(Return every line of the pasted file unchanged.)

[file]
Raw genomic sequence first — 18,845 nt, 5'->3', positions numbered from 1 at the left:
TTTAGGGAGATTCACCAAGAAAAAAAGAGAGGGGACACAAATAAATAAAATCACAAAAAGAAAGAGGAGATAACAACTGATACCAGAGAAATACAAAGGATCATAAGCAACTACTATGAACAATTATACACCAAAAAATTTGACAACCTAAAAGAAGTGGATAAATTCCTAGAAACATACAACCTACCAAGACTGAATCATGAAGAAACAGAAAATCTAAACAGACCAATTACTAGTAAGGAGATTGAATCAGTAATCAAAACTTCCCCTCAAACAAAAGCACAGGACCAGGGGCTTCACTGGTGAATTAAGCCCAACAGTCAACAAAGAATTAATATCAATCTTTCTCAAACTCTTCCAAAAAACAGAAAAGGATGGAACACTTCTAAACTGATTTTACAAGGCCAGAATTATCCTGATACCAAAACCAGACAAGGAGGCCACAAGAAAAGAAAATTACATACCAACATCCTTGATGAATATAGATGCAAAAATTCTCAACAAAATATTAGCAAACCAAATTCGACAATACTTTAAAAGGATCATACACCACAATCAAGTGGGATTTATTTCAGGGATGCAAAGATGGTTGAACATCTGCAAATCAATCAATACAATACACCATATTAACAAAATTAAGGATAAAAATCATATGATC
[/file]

Raw genomic sequence first — 18,845 nt, 5'->3', positions numbered from 1 at the left:
TTTAGGGAGATTCACCAAGAAAAAAAGAGAGGGGACACAAATAAATAAAATCACAAAAAGAAAGAGGAGATAACAACTGATACCAGAGAAATACAAAGGATCATAAGCAACTACTATGAACAATTATACACCAAAAAATTTGACAACCTAAAAGAAGTGGATAAATTCCTAGAAACATACAACCTACCAAGACTGAATCATGAAGAAACAGAAAATCTAAACAGACCAATTACTAGTAAGGAGATTGAATCAGTAATCAAAACTTCCCCTCAAACAAAAGCACAGGACCAGGGGCTTCACTGGTGAATTAAGCCCAACAGTCAACAAAGAATTAATATCAATCTTTCTCAAACTCTTCCAAAAAACAGAAAAGGATGGAACACTTCTAAACTGATTTTACAAGGCCAGAATTATCCTGATACCAAAACCAGACAAGGAGGCCACAAGAAAAGAAAATTACATACCAACATCCTTGATGAATATAGATGCAAAAATTCTCAACAAAATATTAGCAAACCAAATTCGACAATACTTTAAAAGGATCATACACCACAATCAAGTGGGATTTATTTCAGGGATGCAAAGATGGTTGAACATCTGCAAATCAATCAATACAATACACCATATTAACAAAATTAAGGATAAAAATCATATGATC